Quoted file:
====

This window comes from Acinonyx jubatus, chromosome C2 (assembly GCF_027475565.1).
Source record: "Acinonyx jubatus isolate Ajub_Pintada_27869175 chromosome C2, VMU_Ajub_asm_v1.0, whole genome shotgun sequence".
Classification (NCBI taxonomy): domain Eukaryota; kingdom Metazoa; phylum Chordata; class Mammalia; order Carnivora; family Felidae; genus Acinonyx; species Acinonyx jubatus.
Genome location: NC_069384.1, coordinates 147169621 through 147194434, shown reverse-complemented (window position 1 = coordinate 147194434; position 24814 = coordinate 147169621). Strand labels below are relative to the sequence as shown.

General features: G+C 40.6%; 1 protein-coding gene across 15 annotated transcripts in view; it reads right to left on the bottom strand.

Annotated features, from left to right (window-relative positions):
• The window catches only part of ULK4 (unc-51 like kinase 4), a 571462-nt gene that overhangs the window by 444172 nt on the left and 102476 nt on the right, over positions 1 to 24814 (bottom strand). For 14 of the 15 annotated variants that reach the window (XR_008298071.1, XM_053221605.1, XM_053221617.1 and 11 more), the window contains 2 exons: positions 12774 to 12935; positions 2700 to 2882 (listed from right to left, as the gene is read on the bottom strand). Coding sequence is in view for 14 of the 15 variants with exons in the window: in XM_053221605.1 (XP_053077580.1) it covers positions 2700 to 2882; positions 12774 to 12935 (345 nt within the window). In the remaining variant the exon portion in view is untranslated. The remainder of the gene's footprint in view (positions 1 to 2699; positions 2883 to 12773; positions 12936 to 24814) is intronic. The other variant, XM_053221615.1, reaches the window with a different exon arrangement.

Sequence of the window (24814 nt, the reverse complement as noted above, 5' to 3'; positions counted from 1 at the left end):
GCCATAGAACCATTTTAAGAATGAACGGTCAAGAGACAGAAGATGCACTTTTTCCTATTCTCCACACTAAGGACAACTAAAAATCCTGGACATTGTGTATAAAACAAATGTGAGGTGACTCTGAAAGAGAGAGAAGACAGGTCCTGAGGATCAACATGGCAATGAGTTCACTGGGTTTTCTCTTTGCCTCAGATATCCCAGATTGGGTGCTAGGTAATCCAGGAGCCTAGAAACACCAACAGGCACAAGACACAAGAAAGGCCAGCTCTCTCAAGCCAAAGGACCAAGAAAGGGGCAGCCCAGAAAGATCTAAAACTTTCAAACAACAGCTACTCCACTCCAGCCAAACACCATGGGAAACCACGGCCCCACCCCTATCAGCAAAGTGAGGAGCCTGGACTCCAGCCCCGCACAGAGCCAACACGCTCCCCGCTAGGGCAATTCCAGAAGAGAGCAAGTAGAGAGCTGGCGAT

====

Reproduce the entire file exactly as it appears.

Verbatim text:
This window comes from Acinonyx jubatus, chromosome C2 (assembly GCF_027475565.1).
Source record: "Acinonyx jubatus isolate Ajub_Pintada_27869175 chromosome C2, VMU_Ajub_asm_v1.0, whole genome shotgun sequence".
Classification (NCBI taxonomy): domain Eukaryota; kingdom Metazoa; phylum Chordata; class Mammalia; order Carnivora; family Felidae; genus Acinonyx; species Acinonyx jubatus.
Genome location: NC_069384.1, coordinates 147169621 through 147194434, shown reverse-complemented (window position 1 = coordinate 147194434; position 24814 = coordinate 147169621). Strand labels below are relative to the sequence as shown.

General features: G+C 40.6%; 1 protein-coding gene across 15 annotated transcripts in view; it reads right to left on the bottom strand.

Annotated features, from left to right (window-relative positions):
• The window catches only part of ULK4 (unc-51 like kinase 4), a 571462-nt gene that overhangs the window by 444172 nt on the left and 102476 nt on the right, over positions 1 to 24814 (bottom strand). For 14 of the 15 annotated variants that reach the window (XR_008298071.1, XM_053221605.1, XM_053221617.1 and 11 more), the window contains 2 exons: positions 12774 to 12935; positions 2700 to 2882 (listed from right to left, as the gene is read on the bottom strand). Coding sequence is in view for 14 of the 15 variants with exons in the window: in XM_053221605.1 (XP_053077580.1) it covers positions 2700 to 2882; positions 12774 to 12935 (345 nt within the window). In the remaining variant the exon portion in view is untranslated. The remainder of the gene's footprint in view (positions 1 to 2699; positions 2883 to 12773; positions 12936 to 24814) is intronic. The other variant, XM_053221615.1, reaches the window with a different exon arrangement.

Sequence of the window (24814 nt, the reverse complement as noted above, 5' to 3'; positions counted from 1 at the left end):
GCCATAGAACCATTTTAAGAATGAACGGTCAAGAGACAGAAGATGCACTTTTTCCTATTCTCCACACTAAGGACAACTAAAAATCCTGGACATTGTGTATAAAACAAATGTGAGGTGACTCTGAAAGAGAGAGAAGACAGGTCCTGAGGATCAACATGGCAATGAGTTCACTGGGTTTTCTCTTTGCCTCAGATATCCCAGATTGGGTGCTAGGTAATCCAGGAGCCTAGAAACACCAACAGGCACAAGACACAAGAAAGGCCAGCTCTCTCAAGCCAAAGGACCAAGAAAGGGGCAGCCCAGAAAGATCTAAAACTTTCAAACAACAGCTACTCCACTCCAGCCAAACACCATGGGAAACCACGGCCCCACCCCTATCAGCAAAGTGAGGAGCCTGGACTCCAGCCCCGCACAGAGCCAACACGCTCCCCGCTAGGGCAATTCCAGAAGAGAGCAAGTAGAGAGCTGGCGAT